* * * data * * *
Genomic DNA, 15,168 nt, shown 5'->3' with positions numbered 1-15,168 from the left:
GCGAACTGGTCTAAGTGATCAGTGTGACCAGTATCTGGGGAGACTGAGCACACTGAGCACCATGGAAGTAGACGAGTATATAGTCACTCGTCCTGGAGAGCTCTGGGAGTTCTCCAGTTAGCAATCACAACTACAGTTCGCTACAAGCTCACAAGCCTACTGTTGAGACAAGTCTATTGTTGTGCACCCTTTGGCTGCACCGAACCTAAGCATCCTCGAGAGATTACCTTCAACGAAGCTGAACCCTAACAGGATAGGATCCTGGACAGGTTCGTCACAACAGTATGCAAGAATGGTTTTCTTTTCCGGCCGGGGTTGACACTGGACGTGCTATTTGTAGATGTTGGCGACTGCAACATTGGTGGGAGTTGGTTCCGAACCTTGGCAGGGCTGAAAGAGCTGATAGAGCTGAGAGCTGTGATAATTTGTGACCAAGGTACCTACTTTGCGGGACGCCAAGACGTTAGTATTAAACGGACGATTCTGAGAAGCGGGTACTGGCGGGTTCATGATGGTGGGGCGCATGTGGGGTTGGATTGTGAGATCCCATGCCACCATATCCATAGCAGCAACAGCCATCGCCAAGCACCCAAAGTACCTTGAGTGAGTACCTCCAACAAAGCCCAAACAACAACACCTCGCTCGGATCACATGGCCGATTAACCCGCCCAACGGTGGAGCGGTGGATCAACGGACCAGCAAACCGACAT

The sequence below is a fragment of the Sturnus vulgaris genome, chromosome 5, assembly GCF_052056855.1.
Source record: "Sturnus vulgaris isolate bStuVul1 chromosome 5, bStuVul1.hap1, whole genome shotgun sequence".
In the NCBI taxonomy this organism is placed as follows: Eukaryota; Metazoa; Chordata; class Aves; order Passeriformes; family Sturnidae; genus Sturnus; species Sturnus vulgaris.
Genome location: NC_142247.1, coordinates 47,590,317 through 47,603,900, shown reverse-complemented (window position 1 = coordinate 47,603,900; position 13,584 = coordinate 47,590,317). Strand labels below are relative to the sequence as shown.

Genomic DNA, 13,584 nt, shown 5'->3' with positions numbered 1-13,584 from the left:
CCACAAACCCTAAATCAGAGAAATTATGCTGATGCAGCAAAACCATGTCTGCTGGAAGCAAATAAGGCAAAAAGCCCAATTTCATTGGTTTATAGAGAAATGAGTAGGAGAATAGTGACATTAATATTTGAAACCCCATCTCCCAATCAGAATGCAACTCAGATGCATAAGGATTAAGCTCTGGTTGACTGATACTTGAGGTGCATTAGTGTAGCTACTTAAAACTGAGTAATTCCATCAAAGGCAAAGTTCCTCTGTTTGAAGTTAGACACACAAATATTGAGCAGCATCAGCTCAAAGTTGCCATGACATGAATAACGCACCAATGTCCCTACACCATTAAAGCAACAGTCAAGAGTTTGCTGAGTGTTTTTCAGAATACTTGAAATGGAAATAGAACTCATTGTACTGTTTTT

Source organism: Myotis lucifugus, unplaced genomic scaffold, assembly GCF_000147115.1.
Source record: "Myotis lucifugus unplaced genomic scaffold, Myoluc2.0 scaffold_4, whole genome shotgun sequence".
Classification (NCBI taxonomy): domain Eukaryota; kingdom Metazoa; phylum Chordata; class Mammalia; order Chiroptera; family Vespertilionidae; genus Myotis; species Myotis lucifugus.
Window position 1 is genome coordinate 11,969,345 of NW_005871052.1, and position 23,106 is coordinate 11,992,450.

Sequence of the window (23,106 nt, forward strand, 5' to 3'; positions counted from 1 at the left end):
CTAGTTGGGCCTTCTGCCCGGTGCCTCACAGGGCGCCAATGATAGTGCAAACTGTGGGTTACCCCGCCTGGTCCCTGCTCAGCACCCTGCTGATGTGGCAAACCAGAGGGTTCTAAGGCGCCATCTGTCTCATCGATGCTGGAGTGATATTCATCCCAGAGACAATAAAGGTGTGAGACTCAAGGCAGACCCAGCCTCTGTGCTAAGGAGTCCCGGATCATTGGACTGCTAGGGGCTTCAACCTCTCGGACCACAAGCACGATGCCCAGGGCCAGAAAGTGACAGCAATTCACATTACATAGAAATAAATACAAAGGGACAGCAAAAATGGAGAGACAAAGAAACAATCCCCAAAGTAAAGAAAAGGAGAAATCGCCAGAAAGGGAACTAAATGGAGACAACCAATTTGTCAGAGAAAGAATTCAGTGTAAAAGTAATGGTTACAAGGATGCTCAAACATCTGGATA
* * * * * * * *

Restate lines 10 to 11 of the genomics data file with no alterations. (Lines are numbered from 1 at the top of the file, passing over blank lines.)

Source record: "Myotis lucifugus unplaced genomic scaffold, Myoluc2.0 scaffold_4, whole genome shotgun sequence".
Classification (NCBI taxonomy): domain Eukaryota; kingdom Metazoa; phylum Chordata; class Mammalia; order Chiroptera; family Vespertilionidae; genus Myotis; species Myotis lucifugus.